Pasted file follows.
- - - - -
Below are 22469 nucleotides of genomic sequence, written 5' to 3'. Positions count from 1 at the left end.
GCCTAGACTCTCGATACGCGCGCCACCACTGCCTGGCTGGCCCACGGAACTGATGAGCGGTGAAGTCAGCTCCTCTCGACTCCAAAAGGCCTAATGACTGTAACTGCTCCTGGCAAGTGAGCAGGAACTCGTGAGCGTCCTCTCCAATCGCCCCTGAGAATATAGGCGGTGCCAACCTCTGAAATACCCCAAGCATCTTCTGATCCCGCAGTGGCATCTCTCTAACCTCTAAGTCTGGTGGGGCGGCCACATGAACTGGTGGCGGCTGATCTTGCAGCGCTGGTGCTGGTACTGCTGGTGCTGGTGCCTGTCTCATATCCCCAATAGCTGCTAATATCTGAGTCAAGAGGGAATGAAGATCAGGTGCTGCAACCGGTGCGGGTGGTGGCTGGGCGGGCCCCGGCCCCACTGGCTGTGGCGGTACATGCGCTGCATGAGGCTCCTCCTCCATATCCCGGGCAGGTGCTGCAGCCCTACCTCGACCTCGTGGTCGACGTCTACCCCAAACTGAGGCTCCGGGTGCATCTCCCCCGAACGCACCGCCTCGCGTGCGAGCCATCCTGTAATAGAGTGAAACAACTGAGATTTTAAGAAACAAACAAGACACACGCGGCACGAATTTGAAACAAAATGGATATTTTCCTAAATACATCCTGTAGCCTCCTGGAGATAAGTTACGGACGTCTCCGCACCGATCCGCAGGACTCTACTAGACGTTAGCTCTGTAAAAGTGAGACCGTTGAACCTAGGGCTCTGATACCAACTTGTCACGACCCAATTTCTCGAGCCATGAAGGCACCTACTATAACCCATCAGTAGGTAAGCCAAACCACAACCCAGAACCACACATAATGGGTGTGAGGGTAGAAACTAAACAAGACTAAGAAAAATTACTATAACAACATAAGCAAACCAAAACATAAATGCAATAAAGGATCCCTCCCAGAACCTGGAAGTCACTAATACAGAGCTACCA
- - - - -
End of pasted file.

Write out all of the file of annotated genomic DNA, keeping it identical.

Below are 22469 nucleotides of genomic sequence, written 5' to 3'. Positions count from 1 at the left end.
GCCTAGACTCTCGATACGCGCGCCACCACTGCCTGGCTGGCCCACGGAACTGATGAGCGGTGAAGTCAGCTCCTCTCGACTCCAAAAGGCCTAATGACTGTAACTGCTCCTGGCAAGTGAGCAGGAACTCGTGAGCGTCCTCTCCAATCGCCCCTGAGAATATAGGCGGTGCCAACCTCTGAAATACCCCAAGCATCTTCTGATCCCGCAGTGGCATCTCTCTAACCTCTAAGTCTGGTGGGGCGGCCACATGAACTGGTGGCGGCTGATCTTGCAGCGCTGGTGCTGGTACTGCTGGTGCTGGTGCCTGTCTCATATCCCCAATAGCTGCTAATATCTGAGTCAAGAGGGAATGAAGATCAGGTGCTGCAACCGGTGCGGGTGGTGGCTGGGCGGGCCCCGGCCCCACTGGCTGTGGCGGTACATGCGCTGCATGAGGCTCCTCCTCCATATCCCGGGCAGGTGCTGCAGCCCTACCTCGACCTCGTGGTCGACGTCTACCCCAAACTGAGGCTCCGGGTGCATCTCCCCCGAACGCACCGCCTCGCGTGCGAGCCATCCTGTAATAGAGTGAAACAACTGAGATTTTAAGAAACAAACAAGACACACGCGGCACGAATTTGAAACAAAATGGATATTTTCCTAAATACATCCTGTAGCCTCCTGGAGATAAGTTACGGACGTCTCCGCACCGATCCGCAGGACTCTACTAGACGTTAGCTCTGTAAAAGTGAGACCGTTGAACCTAGGGCTCTGATACCAACTTGTCACGACCCAATTTCTCGAGCCATGAAGGCACCTACTATAACCCATCAGTAGGTAAGCCAAACCACAACCCAGAACCACACATAATGGGTGTGAGGGTAGAAACTAAACAAGACTAAGAAAAATTACTATAACAACATAAGCAAACCAAAACATAAATGCAATAAAGGATCCCTCCCAGAACCTGGAAGTCACTAATACAGAGCTACCA